We just made the Kazakhstan/Russia border by night fall. It was a little windy and some of the coldest weather we've experienced since Europe. The Kazakh guards were all very friendly, and unusually thorough. Our car got its first semi-decent search, they got us to take everything out of the boot and even had a look at the spare, though not really checking the rest of the car. As ever they asked beforehand if we were carrying any heroin. We proceeded to passport control where my two passports were given even more attention than normal. Slowly more and more senior officials were called, until a small huddle formed, all looking at my passports in puzzled silence, as if they were trying to crack a particularly hard maths problem or crossword clue. The trouble is, once they've decided there's a problem they can't really just let you through without loosing face, you have to come up with some new piece of evidence for them to go "Aaaah, that's ok then." Eventually I pointed out, for the second time, that upon entering the country I'd had both my visa (in my old passport) stamped and my new passport stamped, and we were on our way.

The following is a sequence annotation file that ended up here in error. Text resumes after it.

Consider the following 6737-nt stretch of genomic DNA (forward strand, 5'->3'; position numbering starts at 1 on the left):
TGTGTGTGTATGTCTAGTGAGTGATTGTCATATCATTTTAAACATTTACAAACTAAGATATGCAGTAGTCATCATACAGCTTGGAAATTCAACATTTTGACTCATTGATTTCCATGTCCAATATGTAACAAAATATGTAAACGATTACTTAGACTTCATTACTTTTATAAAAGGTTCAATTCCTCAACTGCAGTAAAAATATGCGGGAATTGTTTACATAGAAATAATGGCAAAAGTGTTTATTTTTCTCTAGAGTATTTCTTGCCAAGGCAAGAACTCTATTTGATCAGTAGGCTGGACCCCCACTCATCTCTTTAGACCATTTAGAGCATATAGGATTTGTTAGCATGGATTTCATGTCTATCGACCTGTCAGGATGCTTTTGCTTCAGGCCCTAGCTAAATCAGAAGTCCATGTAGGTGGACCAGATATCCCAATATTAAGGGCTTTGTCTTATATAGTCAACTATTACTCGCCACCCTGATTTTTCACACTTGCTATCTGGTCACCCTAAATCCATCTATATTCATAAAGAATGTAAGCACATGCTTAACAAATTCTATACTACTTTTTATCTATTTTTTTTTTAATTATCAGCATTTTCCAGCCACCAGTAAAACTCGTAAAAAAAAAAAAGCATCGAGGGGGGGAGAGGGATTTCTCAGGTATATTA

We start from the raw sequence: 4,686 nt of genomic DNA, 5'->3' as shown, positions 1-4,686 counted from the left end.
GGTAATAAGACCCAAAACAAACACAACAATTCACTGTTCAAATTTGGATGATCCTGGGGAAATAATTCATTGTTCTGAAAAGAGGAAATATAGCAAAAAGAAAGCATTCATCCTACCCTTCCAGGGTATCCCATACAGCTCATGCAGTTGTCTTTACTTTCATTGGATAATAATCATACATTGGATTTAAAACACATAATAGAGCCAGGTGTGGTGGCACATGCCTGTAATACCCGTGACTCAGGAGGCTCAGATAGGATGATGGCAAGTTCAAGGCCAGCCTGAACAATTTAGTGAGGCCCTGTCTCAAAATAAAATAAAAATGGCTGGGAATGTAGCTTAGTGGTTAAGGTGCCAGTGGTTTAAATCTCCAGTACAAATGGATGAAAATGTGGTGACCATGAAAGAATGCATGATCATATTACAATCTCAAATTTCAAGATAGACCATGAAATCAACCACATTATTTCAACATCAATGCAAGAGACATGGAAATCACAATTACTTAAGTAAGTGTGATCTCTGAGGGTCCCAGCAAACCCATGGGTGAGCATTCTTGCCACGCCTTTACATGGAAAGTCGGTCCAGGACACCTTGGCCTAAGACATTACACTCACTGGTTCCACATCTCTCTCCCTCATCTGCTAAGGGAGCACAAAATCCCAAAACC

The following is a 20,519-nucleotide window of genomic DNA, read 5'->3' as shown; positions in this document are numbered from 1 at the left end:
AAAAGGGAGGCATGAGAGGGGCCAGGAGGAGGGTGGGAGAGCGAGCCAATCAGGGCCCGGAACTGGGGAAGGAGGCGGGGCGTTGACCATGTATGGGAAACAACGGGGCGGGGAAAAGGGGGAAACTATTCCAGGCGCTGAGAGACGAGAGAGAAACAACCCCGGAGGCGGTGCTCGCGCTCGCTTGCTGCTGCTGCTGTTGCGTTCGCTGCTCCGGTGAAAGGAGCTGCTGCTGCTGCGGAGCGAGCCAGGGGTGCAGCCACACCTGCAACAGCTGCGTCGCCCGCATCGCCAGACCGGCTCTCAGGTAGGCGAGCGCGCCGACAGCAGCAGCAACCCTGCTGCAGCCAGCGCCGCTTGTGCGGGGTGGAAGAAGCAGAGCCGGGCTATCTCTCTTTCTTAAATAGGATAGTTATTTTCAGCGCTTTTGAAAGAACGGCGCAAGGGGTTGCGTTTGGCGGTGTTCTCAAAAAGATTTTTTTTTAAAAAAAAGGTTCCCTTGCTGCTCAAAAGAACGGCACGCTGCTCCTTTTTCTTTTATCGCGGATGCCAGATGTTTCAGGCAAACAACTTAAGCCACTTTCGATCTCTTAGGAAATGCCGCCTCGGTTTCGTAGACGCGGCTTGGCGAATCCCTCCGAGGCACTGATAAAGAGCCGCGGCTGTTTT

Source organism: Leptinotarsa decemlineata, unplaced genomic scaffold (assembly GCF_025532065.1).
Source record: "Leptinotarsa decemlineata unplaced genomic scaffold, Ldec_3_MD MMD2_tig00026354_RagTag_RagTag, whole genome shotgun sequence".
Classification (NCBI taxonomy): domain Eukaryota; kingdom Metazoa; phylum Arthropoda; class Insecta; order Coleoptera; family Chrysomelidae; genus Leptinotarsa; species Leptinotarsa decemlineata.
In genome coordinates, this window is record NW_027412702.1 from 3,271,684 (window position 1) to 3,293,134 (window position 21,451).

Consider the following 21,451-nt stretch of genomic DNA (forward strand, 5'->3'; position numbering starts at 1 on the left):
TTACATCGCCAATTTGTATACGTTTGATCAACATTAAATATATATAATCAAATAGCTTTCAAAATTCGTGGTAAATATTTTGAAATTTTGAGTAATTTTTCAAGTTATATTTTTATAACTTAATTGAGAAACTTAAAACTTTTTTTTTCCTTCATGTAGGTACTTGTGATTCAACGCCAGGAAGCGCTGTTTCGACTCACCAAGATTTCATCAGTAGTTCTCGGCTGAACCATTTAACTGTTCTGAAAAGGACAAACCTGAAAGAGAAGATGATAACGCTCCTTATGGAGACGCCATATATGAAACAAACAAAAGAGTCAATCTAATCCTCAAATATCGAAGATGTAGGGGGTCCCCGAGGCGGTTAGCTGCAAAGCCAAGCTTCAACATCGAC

Russia is a serious country and I was expecting a serious border, but it was actually one of the easiest entries we've had. The easiest I would say, very quick and straight forward.
By this time it was 9pm and very dark. We'd always planned to camp the other side of the border as Novosibirsk was quite a drive away, and we'd had to leave Kazakhstan as you have to register after five days and we were on our fifth day. So we drove a little way into Russia, turned into a side road, drove enough of a distance to be hidden from the road (so we thought) setup camp and had noodles with egg for dinner. Again.
We were awoken by the sound of a vehicle. It was definitely coming towards us. I knew it was going to stop at our tent. It stopped at our tent. There was a shout. Probably in Russian. I reluctantly unzipped the door. There were three Russian soldiers with guns standing around their Lada 4x4. Kai got up and I started to pack away our things. We didn't share much in the way of language, but once they'd seen our passports they left. We weren't sure if they wanted us to leave or not, but three guys with guns worked pretty well as an alarm clock and it was past 7am so we decided to leave, without even the cup of tea we'd offered the soldiers.